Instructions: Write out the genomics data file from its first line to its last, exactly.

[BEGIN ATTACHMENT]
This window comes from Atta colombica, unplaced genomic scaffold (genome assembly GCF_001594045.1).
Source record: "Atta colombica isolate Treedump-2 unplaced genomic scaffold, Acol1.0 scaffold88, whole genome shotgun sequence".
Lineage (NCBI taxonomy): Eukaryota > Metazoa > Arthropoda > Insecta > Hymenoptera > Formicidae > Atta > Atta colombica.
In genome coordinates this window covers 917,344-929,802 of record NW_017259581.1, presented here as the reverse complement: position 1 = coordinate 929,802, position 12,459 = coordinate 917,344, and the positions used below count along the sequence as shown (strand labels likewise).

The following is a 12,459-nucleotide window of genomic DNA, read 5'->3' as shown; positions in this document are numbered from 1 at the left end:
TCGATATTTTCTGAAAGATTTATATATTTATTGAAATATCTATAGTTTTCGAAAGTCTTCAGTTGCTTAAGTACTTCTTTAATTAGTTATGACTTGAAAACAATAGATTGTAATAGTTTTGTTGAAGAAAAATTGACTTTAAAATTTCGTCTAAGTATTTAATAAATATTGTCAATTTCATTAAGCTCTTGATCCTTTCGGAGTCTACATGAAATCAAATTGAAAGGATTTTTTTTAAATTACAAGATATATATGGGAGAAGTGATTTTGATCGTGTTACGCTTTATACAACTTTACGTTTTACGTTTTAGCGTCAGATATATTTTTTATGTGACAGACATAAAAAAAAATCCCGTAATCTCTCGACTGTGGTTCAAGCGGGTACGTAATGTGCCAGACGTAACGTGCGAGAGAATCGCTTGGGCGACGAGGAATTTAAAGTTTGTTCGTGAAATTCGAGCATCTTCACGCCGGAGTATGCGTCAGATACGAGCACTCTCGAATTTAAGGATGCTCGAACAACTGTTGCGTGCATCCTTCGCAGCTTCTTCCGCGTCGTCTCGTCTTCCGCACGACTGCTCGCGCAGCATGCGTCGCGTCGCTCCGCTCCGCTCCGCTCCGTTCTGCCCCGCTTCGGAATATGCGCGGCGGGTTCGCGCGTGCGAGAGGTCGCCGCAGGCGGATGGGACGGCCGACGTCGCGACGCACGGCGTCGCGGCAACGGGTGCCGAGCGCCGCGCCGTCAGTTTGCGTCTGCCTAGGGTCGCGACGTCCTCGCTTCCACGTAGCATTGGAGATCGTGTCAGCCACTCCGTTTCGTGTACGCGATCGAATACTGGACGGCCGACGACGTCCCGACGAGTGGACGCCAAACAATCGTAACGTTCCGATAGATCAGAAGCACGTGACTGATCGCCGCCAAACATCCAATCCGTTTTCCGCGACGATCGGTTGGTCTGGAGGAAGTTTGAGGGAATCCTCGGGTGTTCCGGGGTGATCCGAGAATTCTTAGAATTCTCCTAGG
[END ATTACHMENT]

This window comes from Atta colombica, unplaced genomic scaffold (genome assembly GCF_001594045.1).
Source record: "Atta colombica isolate Treedump-2 unplaced genomic scaffold, Acol1.0 scaffold88, whole genome shotgun sequence".
Lineage (NCBI taxonomy): Eukaryota > Metazoa > Arthropoda > Insecta > Hymenoptera > Formicidae > Atta > Atta colombica.
In genome coordinates this window covers 917,344-929,802 of record NW_017259581.1, presented here as the reverse complement: position 1 = coordinate 929,802, position 12,459 = coordinate 917,344, and the positions used below count along the sequence as shown (strand labels likewise).

The following is a 12,459-nucleotide window of genomic DNA, read 5'->3' as shown; positions in this document are numbered from 1 at the left end:
TCGATATTTTCTGAAAGATTTATATATTTATTGAAATATCTATAGTTTTCGAAAGTCTTCAGTTGCTTAAGTACTTCTTTAATTAGTTATGACTTGAAAACAATAGATTGTAATAGTTTTGTTGAAGAAAAATTGACTTTAAAATTTCGTCTAAGTATTTAATAAATATTGTCAATTTCATTAAGCTCTTGATCCTTTCGGAGTCTACATGAAATCAAATTGAAAGGATTTTTTTTAAATTACAAGATATATATGGGAGAAGTGATTTTGATCGTGTTACGCTTTATACAACTTTACGTTTTACGTTTTAGCGTCAGATATATTTTTTATGTGACAGACATAAAAAAAAATCCCGTAATCTCTCGACTGTGGTTCAAGCGGGTACGTAATGTGCCAGACGTAACGTGCGAGAGAATCGCTTGGGCGACGAGGAATTTAAAGTTTGTTCGTGAAATTCGAGCATCTTCACGCCGGAGTATGCGTCAGATACGAGCACTCTCGAATTTAAGGATGCTCGAACAACTGTTGCGTGCATCCTTCGCAGCTTCTTCCGCGTCGTCTCGTCTTCCGCACGACTGCTCGCGCAGCATGCGTCGCGTCGCTCCGCTCCGCTCCGCTCCGTTCTGCCCCGCTTCGGAATATGCGCGGCGGGTTCGCGCGTGCGAGAGGTCGCCGCAGGCGGATGGGACGGCCGACGTCGCGACGCACGGCGTCGCGGCAACGGGTGCCGAGCGCCGCGCCGTCAGTTTGCGTCTGCCTAGGGTCGCGACGTCCTCGCTTCCACGTAGCATTGGAGATCGTGTCAGCCACTCCGTTTCGTGTACGCGATCGAATACTGGACGGCCGACGACGTCCCGACGAGTGGACGCCAAACAATCGTAACGTTCCGATAGATCAGAAGCACGTGACTGATCGCCGCCAAACATCCAATCCGTTTTCCGCGACGATCGGTTGGTCTGGAGGAAGTTTGAGGGAATCCTCGGGTGTTCCGGGGTGATCCGAGAATTCTTAGAATTCTCCTAGG